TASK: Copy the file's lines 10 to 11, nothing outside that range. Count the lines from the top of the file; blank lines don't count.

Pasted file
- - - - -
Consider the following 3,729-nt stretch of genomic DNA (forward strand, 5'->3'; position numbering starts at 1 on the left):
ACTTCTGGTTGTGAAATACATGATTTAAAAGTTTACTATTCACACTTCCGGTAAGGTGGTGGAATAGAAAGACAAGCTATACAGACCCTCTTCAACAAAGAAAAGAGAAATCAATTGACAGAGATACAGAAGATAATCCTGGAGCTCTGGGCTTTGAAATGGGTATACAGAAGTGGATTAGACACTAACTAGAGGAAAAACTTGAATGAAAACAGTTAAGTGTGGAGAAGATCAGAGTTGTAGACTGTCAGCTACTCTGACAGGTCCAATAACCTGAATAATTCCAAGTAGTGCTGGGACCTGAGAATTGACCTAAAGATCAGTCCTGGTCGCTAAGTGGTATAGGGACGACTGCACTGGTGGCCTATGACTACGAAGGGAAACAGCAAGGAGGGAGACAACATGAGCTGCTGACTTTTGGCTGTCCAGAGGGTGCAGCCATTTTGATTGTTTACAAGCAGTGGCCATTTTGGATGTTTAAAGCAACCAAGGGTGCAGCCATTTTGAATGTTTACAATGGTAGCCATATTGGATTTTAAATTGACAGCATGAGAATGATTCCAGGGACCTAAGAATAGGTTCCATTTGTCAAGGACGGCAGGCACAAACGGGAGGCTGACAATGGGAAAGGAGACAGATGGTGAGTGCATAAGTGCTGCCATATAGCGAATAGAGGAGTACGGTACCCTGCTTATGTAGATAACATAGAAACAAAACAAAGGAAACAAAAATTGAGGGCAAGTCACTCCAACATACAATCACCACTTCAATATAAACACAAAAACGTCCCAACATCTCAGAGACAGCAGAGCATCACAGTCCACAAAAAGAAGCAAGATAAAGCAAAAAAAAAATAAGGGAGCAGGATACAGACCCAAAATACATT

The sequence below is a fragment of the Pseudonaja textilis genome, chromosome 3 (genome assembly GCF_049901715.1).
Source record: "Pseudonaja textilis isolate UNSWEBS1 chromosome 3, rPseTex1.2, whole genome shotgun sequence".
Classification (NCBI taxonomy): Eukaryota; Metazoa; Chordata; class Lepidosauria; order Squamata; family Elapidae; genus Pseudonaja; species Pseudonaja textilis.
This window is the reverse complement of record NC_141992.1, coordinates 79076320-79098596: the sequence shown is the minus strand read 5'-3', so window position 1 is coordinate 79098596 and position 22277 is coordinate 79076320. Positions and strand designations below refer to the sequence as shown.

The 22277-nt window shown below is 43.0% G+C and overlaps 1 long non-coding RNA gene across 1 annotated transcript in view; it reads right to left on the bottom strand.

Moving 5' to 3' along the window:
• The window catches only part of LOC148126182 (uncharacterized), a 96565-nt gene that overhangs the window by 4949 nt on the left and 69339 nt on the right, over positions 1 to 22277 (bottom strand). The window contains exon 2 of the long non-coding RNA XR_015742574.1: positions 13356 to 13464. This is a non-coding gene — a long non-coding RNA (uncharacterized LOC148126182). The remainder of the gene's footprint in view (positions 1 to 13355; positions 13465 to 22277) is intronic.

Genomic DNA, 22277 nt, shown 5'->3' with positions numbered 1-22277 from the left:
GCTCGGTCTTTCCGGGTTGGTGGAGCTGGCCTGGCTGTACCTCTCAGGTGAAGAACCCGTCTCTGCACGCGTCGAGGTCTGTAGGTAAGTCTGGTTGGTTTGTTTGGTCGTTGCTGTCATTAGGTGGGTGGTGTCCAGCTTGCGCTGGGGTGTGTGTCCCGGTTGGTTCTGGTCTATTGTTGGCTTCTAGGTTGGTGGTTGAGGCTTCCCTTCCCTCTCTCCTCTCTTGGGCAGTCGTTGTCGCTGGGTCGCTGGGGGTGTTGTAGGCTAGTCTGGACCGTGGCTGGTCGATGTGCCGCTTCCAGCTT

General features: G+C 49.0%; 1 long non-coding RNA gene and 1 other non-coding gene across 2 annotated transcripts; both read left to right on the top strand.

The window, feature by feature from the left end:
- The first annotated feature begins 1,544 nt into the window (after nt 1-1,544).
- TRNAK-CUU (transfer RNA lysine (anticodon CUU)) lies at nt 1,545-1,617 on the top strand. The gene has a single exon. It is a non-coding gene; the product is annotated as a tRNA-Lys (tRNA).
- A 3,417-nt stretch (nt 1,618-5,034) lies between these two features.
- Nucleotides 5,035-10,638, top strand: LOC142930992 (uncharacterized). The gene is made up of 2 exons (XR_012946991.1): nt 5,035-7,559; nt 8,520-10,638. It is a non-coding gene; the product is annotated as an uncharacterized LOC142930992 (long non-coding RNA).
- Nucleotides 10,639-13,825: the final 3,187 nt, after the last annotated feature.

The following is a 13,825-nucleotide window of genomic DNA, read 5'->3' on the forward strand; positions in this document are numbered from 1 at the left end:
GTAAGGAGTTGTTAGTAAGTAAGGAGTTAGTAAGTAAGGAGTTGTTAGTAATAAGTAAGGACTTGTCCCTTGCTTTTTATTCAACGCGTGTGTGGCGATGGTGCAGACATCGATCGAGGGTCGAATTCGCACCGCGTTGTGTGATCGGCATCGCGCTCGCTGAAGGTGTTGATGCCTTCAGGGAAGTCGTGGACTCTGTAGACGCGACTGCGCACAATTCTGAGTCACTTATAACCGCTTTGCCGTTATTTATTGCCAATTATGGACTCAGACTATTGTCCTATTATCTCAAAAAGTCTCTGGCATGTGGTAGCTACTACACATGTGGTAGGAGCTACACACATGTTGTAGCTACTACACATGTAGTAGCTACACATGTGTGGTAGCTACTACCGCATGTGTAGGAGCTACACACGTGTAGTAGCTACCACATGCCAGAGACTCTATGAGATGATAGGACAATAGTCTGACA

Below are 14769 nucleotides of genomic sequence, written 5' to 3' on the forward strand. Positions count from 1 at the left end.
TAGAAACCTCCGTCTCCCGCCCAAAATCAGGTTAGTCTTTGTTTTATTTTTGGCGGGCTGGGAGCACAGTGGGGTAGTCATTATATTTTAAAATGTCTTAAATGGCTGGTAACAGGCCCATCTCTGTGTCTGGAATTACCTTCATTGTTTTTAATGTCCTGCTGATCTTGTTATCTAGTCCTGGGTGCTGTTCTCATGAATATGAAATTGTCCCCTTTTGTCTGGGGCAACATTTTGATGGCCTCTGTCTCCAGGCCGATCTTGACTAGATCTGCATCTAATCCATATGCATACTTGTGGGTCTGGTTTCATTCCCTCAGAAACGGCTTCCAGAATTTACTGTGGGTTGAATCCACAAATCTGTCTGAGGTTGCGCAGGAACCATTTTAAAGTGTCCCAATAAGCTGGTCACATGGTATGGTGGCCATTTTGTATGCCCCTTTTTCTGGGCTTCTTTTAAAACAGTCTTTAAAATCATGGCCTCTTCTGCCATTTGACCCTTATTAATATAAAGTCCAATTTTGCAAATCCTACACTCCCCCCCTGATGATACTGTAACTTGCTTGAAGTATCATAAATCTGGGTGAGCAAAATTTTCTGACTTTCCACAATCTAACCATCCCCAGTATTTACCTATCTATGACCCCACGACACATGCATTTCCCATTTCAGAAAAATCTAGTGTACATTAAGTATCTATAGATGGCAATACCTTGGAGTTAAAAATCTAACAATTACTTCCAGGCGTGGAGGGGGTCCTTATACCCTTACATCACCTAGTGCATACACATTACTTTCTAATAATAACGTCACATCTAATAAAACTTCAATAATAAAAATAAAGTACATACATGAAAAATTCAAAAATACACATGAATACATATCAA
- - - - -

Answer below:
Genomic DNA, 22277 nt, shown 5'->3' with positions numbered 1-22277 from the left:
GCTCGGTCTTTCCGGGTTGGTGGAGCTGGCCTGGCTGTACCTCTCAGGTGAAGAACCCGTCTCTGCACGCGTCGAGGTCTGTAGGTAAGTCTGGTTGGTTTGTTTGGTCGTTGCTGTCATTAGGTGGGTGGTGTCCAGCTTGCGCTGGGGTGTGTGTCCCGGTTGGTTCTGGTCTATTGTTGGCTTCTAGGTTGGTGGTTGAGGCTTCCCTTCCCTCTCTCCTCTCTTGGGCAGTCGTTGTCGCTGGGTCGCTGGGGGTGTTGTAGGCTAGTCTGGACCGTGGCTGGTCGATGTGCCGCTTCCAGCTT